Today’s installment of our series featuring statements so self-evidently absurd you wonder how anyone could have made them with a straight face focuses on US Trade Representative Ron Kirk. Here’s Captain Kirk failing Economics 101…

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Antitrust, Multi-Dimensional Competition, and Innovation: Do We Have an Antitrust-Relevant Theory of Competition Now?

Scholarship Abstract Harold Demsetz once claimed that ‘economics has no antitrust relevant theory of competition.’ Demsetz offered this provocative statement as an introduction to an economic . . .

Abstract

Harold Demsetz once claimed that ‘economics has no antitrust relevant theory of competition.’ Demsetz offered this provocative statement as an introduction to an economic concept with critical implications for the antitrust enterprise: the multi-dimensional nature of competition. Competition does not take place upon a single margin, such as price competition, but several dimensions that are often inversely correlated such that a liability rule deterring one form of competition will result in more of another. This insight has important implications for the current policy debate concerning how to design antitrust liability standards for conduct involving both static product market competition and dynamic innovative activity. The primary purpose of this essay is to revisit Demsetz’s broader challenge to antitrust regulation in the context of the frequently discussed tradeoffs between innovation and price competition. I summarize recent developments in our knowledge of the relationship between competition and innovation, highlighting the deficiencies that significantly constrain antitrust enforcers’ abilities to confidently calculate inevitable welfare tradeoffs. I conclude by discussing policy implications that follow from these limitations.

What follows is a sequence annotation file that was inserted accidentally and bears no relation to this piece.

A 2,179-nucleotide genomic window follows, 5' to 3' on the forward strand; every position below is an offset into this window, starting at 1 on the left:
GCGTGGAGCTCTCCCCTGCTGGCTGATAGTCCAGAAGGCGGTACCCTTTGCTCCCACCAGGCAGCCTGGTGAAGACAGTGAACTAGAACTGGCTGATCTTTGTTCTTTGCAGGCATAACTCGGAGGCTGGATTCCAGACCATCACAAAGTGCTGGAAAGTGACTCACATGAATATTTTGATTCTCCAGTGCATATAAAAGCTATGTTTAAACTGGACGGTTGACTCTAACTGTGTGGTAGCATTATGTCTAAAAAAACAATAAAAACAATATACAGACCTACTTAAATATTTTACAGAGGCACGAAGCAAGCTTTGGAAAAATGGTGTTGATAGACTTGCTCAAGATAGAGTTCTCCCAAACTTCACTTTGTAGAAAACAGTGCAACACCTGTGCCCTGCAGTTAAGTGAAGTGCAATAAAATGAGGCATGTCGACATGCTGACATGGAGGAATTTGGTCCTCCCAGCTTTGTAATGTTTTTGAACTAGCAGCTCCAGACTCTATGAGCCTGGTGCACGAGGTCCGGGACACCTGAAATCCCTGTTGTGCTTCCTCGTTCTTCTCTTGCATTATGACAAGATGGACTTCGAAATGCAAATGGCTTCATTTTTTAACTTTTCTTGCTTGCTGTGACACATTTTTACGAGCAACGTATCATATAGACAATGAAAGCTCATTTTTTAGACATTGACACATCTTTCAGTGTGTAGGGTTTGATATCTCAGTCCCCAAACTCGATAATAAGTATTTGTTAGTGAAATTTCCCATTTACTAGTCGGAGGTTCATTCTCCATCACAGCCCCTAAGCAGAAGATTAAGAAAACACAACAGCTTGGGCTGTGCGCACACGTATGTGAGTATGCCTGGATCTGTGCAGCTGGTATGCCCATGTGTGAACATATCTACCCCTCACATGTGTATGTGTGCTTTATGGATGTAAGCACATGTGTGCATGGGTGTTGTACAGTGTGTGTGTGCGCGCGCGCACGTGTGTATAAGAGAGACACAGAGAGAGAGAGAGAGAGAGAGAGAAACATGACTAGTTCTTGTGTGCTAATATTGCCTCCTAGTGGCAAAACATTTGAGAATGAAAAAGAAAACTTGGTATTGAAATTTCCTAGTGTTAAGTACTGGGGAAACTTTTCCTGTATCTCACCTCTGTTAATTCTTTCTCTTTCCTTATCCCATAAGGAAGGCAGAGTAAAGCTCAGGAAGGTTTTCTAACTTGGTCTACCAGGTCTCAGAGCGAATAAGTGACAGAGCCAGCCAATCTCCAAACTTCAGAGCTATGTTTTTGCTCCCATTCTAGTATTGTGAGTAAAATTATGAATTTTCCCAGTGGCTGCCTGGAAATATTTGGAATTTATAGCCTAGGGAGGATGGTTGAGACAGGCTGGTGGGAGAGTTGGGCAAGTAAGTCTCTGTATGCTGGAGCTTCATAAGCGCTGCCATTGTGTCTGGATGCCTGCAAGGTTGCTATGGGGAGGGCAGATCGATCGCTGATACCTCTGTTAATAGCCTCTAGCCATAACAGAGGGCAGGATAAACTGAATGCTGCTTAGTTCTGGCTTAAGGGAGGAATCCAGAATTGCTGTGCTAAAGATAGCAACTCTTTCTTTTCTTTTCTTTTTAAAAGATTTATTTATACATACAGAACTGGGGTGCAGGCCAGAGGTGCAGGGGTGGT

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Antitrust & Consumer Protection